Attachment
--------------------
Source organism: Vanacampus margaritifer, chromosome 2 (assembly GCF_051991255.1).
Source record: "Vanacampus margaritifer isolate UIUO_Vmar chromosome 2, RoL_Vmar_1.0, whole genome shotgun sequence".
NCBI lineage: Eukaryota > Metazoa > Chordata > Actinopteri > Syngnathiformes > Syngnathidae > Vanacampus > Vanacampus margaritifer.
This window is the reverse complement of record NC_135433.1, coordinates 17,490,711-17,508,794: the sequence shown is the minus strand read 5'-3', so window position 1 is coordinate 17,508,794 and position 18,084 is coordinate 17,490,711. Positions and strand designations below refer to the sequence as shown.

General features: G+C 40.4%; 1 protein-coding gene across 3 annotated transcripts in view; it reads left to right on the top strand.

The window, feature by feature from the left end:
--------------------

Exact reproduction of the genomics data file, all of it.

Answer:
Source organism: Vanacampus margaritifer, chromosome 2 (assembly GCF_051991255.1).
Source record: "Vanacampus margaritifer isolate UIUO_Vmar chromosome 2, RoL_Vmar_1.0, whole genome shotgun sequence".
NCBI lineage: Eukaryota > Metazoa > Chordata > Actinopteri > Syngnathiformes > Syngnathidae > Vanacampus > Vanacampus margaritifer.
This window is the reverse complement of record NC_135433.1, coordinates 17,490,711-17,508,794: the sequence shown is the minus strand read 5'-3', so window position 1 is coordinate 17,508,794 and position 18,084 is coordinate 17,490,711. Positions and strand designations below refer to the sequence as shown.

General features: G+C 40.4%; 1 protein-coding gene across 3 annotated transcripts in view; it reads left to right on the top strand.

The window, feature by feature from the left end: